The Austrian-born filmmaker who would become one of the most important figures of American cinema, Billy Wilder could have been proud of a rich career filled with many movies now deemed true classics. From Double Indemnity and The Lost Weekend, through Sunset Boulevard and The Seven Year Itch, all the way to Some Like It Hot and The Apartment, Wilder is responsible of some of the best works Hollywood ever produced. Respected for his vision and craft, he nevertheless remained something of a mystery to the public. Sometime in the early eighties the great director sent a letter to a young German filmmaker called Volker Schlöndorff, telling him how much he appreciated his film The Tin Drum, hailing it as one of the best works of contemporary German cinema. These two filmmakers then started a friendship that would last for decades and which would, to our immense satisfaction, give birth to a documentary entitled Billy, How Did You Do It? (in the original: Billy Wilder, wie haben Sie’s gemacht?) The title itself is a reference to the famous sign that Wilder proudly held in his office, saying “How would Lubitsch do it?,” a point of reference for Wilder whenever he faced an obstacle in his professional path. Just like he looked at Lubitsch for inspiration, Schlöndorff, who says that during his formative years he was always torn between the nouvelle vague and Wilder, held his role model in very high regard. In 1988, therefore, Schlöndorff brought a camera crew into Wilder’s Los Angeles office with the intention of shooting an “improvised conversation between friends.”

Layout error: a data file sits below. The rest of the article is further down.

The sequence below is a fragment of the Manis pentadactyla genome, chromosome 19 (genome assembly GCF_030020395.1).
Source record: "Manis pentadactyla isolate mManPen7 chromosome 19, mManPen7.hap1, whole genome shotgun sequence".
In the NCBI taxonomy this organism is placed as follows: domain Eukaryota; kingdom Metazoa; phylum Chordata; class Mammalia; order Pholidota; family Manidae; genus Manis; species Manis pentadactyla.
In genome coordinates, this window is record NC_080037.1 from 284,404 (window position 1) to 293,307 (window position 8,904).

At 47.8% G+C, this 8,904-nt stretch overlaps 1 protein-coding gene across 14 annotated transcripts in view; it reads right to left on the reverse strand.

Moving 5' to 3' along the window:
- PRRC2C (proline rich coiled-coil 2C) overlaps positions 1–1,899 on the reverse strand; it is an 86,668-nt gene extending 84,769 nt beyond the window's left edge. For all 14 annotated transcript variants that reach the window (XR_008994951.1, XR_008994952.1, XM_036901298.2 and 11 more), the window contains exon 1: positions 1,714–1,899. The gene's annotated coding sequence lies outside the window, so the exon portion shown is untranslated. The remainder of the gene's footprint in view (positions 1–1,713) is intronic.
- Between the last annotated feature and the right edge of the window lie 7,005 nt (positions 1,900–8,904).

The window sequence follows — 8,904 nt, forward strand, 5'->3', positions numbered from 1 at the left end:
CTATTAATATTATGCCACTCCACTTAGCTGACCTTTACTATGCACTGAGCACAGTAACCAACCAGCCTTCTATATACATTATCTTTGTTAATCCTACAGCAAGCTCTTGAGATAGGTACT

The fascinating result is a true gem of a three-hour documentary: divided into three parts, Schlöndorff’s film is mostly set in Wilder’s office, as the two of them discuss a whole range of themes from Wilder’s incredibly rich career, both in English and German: projects, collaborations, memories, technical details, passions and personal anecdotes. Originally aired on BBC, the film was hidden from public screenings for a very long time, especially in the States, where Wilder the perfectionist didn’t want it to be shown. Schlöndorff and Wilder’s conversations are enriched with clips from Wilder’s numerous films. All in all, Billy, How Did You Do It? is a unique and extremely rewarding opportunity to explore the mind of one of Hollywood’s most significant filmmakers, and we can only express our gratitude to Matt Jones, who pointed us to this invaluable film through Twitter.
“A director must be a policeman, a midwife,
a psychoanalyst, a sycophant and a bastard.”
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